Friday, January 16, 2015
Crops Can Do Their Own Weed Control
"Our results demonstrate that weed control in fields is aided by abandoning traditional seed sowing techniques. Farmers around the world generally sow their crops in rows. Our studies with wheat and corn show that tighter sowing in grid patterns supresses weed growth. This provides increased crop yields in fields prone to heavy amounts of weeds," states Professor Jacob Weiner, a University of Copenhagen plant ecologist.
Weeds battered, crop yields bumped
Research studies performed in Danish wheat fields, together with recent studies in Colombian cornfields, demonstrate that modified sowing patterns and the nearer spacing of crops results in a reduction of total weed biomass. The amount of weeds was heavily reduced - by up to 72% - while grain yields increased by more than 45% in heavily weed-infested fields. The trick is to increase crop-weed competition and utilize the crop's head start, so that it gains a large competitive advantage over the neighboring weeds.
Jacob Weiner explains: "Our results make it possible for agriculture to be conducted in a far more sustainable manner while maintaining consistently high grain production. This requires affordable new technologies to make it proactical out in farmers' fields. We can develop methods for out competing weeds even more if we learn more about how plants interact."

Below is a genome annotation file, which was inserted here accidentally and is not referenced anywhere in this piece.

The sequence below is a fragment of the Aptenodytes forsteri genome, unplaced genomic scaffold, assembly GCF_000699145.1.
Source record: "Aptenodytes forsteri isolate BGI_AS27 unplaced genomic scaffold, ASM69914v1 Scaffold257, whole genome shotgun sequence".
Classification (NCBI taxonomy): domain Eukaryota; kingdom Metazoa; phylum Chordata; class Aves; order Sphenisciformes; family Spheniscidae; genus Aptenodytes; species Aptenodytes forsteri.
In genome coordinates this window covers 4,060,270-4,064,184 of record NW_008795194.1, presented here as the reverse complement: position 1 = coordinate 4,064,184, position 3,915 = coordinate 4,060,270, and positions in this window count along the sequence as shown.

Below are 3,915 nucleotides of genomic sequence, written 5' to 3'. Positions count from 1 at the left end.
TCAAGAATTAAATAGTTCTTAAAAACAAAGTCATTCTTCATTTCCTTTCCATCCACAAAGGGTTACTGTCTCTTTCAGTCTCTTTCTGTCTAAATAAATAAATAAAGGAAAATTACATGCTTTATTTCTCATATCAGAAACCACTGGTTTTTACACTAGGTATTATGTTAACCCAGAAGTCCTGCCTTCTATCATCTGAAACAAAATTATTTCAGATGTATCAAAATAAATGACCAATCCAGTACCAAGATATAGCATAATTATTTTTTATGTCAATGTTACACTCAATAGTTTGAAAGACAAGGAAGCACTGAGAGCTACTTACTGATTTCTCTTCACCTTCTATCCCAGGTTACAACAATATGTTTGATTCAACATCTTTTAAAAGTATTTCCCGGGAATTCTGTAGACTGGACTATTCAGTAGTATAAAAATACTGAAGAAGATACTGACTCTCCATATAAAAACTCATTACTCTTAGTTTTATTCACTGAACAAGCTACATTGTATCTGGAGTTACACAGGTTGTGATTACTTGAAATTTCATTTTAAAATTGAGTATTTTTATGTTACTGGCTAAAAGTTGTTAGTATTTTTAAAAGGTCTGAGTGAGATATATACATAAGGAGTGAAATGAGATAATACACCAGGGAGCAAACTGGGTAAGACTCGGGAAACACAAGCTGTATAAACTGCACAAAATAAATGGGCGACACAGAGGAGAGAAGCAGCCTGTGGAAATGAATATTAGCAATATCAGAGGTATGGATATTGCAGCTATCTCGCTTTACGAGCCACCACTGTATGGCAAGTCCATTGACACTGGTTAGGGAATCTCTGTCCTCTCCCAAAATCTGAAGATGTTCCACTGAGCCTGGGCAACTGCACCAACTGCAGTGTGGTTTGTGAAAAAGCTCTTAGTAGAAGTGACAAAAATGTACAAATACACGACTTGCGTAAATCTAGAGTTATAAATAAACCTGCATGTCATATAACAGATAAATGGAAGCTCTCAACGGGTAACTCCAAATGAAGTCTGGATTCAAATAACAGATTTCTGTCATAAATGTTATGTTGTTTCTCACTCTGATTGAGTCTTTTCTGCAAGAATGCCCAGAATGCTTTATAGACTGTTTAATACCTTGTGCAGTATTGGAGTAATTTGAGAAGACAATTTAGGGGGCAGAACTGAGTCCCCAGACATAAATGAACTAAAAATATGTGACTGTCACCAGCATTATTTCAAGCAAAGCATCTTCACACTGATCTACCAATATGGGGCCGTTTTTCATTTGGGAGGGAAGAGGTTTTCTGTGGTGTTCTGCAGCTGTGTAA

The research results from Colombia have just been published in Weed Research, one of the leading scientific journals in its area. They were achieved via a collaborative effort between the Jorge Tadeo Lozano University in Colombia and the University of Copenhagen.
I think I need to see an example of what they are talking about because I feel like I am a long ways off from the concept! We are using thicker canopies and generally less herbicide but we are still very dependent on herbicide for weed control.